Details and FAQs on the COVID-19 Response website.
October 11, 2011
Have you ever wondered what it’s like to be a pilgrim? Well, here’s your chance.
Faculty and staff are invited to literally follow in the footsteps of St. Ignatius of Loyola this spring as Pat O’Leary, S.J., and Natch Ohno, S.J., lead a pilgrimage through Spain to visit the sites that were pivotal in the Jesuit founder’s spiritual awakening and formation.
"The pilgrimage is a way of grounding the Ignatian experience in the places where St. Ignatius lived and moved,” says Father O’Leary, chaplain for alumni and staff, who has been leading trips like this for years. “The pilgrimage provides a concrete connection to the graces and movements that many people find in Ignatian spirituality.”
Over 12 days this March, (14-25), Fathers O’Leary and Ohno will lead a group of pilgrims, as they are called, on a journey that includes such destinations as Loyola, where Ignatius was raised, Pamplona, where he took part in a battle that left him seriously wounded and questioning his purpose in life, and Montserrat and Manresa, where Ignatius’s spirituality was shaped.
The pilgrimage will resonate with those who are connected in some way with Ignatian spirituality, whether they’ve been working at a Jesuit institution such as Seattle University or involved with a Jesuit parish or some other ministry associated with the order.
For those just beginning to acquaint themselves with the life of Ignatius, O’Leary says the trip can provide an entrée to Ignatian spirituality. Indeed, it is not uncommon for a pilgrim to begin meeting with a spiritual director or to make the Spiritual Exercises after going on the trip.
Yet it’s not just “beginners” who find value in the pilgrimage. The more seasoned Ignatian veterans who go on the trip often come away with a heightened appreciation for the man whose spirituality is so central to the Jesuit mission.
Before going on his pilgrimage in 2006, Le Xuan Hy, associate professor of psychology, was already well-versed in the life and spirituality of Ignatius. “I had visited Loyola a decade before, took the complete (30-day) Spiritual Exercises three times, and directed others through it, so I thought I knew Ignatius.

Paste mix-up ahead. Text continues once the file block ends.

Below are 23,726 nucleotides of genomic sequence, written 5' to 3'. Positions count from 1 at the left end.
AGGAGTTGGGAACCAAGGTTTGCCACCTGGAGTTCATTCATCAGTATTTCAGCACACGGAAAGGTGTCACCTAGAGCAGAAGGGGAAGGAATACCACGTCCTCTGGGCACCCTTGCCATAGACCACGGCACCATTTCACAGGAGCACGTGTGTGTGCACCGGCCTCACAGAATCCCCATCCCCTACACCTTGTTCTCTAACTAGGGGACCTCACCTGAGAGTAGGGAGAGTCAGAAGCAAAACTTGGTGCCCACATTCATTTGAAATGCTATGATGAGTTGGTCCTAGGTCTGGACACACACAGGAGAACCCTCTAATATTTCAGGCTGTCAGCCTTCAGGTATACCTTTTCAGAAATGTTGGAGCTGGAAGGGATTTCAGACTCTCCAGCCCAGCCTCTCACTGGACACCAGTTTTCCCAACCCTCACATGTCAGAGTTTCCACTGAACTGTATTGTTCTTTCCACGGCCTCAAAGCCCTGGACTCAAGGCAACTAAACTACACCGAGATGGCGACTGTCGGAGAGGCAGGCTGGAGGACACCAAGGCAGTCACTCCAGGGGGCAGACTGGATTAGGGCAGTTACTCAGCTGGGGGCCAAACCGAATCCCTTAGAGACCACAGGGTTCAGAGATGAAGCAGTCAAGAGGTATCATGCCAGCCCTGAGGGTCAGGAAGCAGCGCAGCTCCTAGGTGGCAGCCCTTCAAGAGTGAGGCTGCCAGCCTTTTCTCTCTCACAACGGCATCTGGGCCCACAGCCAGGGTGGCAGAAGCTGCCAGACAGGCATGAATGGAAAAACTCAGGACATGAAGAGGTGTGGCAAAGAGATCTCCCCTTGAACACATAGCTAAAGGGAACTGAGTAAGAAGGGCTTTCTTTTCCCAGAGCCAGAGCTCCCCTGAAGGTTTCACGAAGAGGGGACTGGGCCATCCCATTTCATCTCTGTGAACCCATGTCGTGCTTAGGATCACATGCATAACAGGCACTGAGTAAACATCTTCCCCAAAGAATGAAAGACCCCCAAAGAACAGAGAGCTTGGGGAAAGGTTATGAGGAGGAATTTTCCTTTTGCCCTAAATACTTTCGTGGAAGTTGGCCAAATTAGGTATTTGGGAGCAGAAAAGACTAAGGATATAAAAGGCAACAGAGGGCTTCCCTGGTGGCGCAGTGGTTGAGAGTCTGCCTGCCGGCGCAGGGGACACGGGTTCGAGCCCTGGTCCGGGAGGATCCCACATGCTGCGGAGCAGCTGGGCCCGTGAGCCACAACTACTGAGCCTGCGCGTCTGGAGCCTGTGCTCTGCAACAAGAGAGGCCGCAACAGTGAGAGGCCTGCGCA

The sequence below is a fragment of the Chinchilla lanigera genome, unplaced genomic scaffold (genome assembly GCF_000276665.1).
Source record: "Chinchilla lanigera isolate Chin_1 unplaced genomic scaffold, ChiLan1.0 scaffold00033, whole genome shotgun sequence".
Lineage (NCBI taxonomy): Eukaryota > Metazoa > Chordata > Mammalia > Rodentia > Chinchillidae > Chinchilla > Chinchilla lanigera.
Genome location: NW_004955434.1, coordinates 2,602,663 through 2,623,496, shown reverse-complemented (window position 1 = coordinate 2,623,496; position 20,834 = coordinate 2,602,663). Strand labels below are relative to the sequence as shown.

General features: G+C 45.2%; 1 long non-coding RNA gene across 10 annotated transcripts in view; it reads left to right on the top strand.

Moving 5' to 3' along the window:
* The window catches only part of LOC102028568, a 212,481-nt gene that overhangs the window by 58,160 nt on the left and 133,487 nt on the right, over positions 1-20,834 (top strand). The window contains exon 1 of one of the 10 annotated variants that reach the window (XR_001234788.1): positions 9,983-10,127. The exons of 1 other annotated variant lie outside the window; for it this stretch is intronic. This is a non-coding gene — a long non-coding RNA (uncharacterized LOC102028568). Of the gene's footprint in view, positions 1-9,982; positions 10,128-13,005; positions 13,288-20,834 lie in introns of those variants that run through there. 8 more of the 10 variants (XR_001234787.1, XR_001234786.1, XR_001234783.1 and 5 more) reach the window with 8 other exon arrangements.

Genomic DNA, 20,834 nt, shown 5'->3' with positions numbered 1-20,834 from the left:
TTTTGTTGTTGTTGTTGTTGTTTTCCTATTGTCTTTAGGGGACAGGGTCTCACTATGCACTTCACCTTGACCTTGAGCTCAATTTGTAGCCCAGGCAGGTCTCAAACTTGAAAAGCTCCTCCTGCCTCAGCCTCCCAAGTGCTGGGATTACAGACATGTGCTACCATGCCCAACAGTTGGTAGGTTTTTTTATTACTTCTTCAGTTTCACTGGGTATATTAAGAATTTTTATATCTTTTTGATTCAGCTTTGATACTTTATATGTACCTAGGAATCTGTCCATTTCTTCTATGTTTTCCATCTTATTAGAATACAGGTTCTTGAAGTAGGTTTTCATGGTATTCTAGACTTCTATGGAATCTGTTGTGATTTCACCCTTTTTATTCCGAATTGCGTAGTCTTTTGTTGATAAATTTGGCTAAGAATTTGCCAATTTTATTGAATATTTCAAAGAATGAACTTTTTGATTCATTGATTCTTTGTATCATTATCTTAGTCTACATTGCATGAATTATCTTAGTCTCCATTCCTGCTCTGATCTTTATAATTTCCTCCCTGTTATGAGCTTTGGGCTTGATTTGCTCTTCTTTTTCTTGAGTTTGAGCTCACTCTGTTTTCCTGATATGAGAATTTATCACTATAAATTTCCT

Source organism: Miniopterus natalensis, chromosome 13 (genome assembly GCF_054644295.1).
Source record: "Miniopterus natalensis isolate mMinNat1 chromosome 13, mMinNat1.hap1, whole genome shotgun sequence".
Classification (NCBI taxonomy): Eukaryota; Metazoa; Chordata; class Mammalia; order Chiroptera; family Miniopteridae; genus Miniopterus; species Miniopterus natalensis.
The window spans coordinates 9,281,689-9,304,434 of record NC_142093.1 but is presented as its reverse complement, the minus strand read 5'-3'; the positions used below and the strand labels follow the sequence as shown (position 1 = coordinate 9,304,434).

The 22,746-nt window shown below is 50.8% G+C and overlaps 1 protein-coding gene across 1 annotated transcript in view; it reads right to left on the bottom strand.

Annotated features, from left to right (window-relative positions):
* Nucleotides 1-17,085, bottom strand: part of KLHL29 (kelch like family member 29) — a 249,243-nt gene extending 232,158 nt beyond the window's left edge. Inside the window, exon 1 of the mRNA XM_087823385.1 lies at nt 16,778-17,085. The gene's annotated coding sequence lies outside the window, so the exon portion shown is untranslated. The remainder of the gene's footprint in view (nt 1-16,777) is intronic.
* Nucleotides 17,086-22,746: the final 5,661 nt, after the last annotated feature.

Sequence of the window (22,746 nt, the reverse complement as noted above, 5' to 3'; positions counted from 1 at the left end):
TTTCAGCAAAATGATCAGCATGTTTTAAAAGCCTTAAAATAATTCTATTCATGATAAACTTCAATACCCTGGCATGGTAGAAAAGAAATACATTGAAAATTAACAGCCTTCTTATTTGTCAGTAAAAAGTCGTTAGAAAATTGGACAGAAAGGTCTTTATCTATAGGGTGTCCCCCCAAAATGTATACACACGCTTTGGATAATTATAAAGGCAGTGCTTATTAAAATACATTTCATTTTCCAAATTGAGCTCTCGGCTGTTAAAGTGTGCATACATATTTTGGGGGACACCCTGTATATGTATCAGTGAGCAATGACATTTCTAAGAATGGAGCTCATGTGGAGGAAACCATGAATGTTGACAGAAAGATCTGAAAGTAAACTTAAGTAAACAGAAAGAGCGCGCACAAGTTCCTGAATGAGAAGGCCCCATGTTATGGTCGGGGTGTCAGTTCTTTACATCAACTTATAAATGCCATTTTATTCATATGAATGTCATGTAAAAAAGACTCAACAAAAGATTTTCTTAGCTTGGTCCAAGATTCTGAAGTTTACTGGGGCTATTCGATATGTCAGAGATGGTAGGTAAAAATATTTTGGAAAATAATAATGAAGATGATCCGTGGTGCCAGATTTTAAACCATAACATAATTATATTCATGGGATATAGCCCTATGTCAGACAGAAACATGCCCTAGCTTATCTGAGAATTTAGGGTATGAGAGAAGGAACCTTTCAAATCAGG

“Yet Ignatius and his ‘great desires’ came alive in Fr. Pat, at each and every location, from the battle scene at Pamplona, to the Casa Loyola, to the magnificent cliffs of Monserrat and the Black Madonna before whom Ignatius made the grand offering of his life and, finally, to the little town of Manresa where he experienced grounding and transformation that opened mind and heart to ‘the greater glory of God.’”
Mary-Antoinette Smith, associate professor of English and director of Women Studies, went on the 2010 pilgrimage with a similarly deep background in Ignatian spirituality, having made three- and five-day silent retreats, the nine-month Spiritual Exercises in Everyday Life (SEEL) retreat and most recently, the 30-day Spiritual Exercises of St. Ignatius. Still, the journey in Spain brought new texture to her experience.
“As someone who has consistently participated in many things Ignatian over the past 18 years,” she says, “the chance to visit firsthand the places where St. Ignatius was wounded, transformed, converted and inspired to found the Society of Jesus for the purpose of spreading the Good News, ‘Ad majorem Dei Gloriam,’ was illuminating. It was a grace-filled experience that I recommend enthusiastically to others as an enriching opportunity.”
For Hy, the experience in Spain continues to sustain him spiritually. “The pilgrimage grows dearer for me. I am still drawing deeper from Fr. Pat’s talks and the images, both physical and mental. Can I go again?”
Back to top